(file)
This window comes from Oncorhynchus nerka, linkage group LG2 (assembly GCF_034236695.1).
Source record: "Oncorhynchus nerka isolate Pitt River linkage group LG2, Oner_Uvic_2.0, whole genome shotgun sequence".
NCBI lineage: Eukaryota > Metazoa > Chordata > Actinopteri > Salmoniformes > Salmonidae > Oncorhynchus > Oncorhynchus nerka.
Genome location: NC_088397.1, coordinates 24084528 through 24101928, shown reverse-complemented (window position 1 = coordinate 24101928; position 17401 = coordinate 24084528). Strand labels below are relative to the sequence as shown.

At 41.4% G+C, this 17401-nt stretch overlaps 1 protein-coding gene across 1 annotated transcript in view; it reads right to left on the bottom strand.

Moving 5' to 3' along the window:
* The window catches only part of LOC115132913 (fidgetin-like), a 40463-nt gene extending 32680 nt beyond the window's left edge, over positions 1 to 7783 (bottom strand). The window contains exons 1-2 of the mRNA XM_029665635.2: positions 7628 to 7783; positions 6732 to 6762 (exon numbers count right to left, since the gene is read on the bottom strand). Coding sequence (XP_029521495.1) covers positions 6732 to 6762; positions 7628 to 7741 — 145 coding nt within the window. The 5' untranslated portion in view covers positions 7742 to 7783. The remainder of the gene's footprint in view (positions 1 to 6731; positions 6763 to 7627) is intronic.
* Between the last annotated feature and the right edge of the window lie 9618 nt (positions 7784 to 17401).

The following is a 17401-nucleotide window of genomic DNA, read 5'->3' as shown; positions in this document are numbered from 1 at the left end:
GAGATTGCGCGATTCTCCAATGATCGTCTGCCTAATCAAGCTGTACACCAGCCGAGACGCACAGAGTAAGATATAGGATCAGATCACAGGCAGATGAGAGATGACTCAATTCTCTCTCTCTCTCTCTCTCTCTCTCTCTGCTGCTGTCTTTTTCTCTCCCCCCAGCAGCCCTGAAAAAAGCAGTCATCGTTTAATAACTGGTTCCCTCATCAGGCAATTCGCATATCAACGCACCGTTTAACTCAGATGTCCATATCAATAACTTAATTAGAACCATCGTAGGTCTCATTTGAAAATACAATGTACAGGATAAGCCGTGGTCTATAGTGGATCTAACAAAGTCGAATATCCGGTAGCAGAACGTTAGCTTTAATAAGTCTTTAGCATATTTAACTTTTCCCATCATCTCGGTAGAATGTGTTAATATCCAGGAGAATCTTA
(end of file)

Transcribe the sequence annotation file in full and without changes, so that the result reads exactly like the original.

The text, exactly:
This window comes from Oncorhynchus nerka, linkage group LG2 (assembly GCF_034236695.1).
Source record: "Oncorhynchus nerka isolate Pitt River linkage group LG2, Oner_Uvic_2.0, whole genome shotgun sequence".
NCBI lineage: Eukaryota > Metazoa > Chordata > Actinopteri > Salmoniformes > Salmonidae > Oncorhynchus > Oncorhynchus nerka.
Genome location: NC_088397.1, coordinates 24084528 through 24101928, shown reverse-complemented (window position 1 = coordinate 24101928; position 17401 = coordinate 24084528). Strand labels below are relative to the sequence as shown.

At 41.4% G+C, this 17401-nt stretch overlaps 1 protein-coding gene across 1 annotated transcript in view; it reads right to left on the bottom strand.

Moving 5' to 3' along the window:
* The window catches only part of LOC115132913 (fidgetin-like), a 40463-nt gene extending 32680 nt beyond the window's left edge, over positions 1 to 7783 (bottom strand). The window contains exons 1-2 of the mRNA XM_029665635.2: positions 7628 to 7783; positions 6732 to 6762 (exon numbers count right to left, since the gene is read on the bottom strand). Coding sequence (XP_029521495.1) covers positions 6732 to 6762; positions 7628 to 7741 — 145 coding nt within the window. The 5' untranslated portion in view covers positions 7742 to 7783. The remainder of the gene's footprint in view (positions 1 to 6731; positions 6763 to 7627) is intronic.
* Between the last annotated feature and the right edge of the window lie 9618 nt (positions 7784 to 17401).

The following is a 17401-nucleotide window of genomic DNA, read 5'->3' as shown; positions in this document are numbered from 1 at the left end:
GAGATTGCGCGATTCTCCAATGATCGTCTGCCTAATCAAGCTGTACACCAGCCGAGACGCACAGAGTAAGATATAGGATCAGATCACAGGCAGATGAGAGATGACTCAATTCTCTCTCTCTCTCTCTCTCTCTCTCTCTGCTGCTGTCTTTTTCTCTCCCCCCAGCAGCCCTGAAAAAAGCAGTCATCGTTTAATAACTGGTTCCCTCATCAGGCAATTCGCATATCAACGCACCGTTTAACTCAGATGTCCATATCAATAACTTAATTAGAACCATCGTAGGTCTCATTTGAAAATACAATGTACAGGATAAGCCGTGGTCTATAGTGGATCTAACAAAGTCGAATATCCGGTAGCAGAACGTTAGCTTTAATAAGTCTTTAGCATATTTAACTTTTCCCATCATCTCGGTAGAATGTGTTAATATCCAGGAGAATCTTA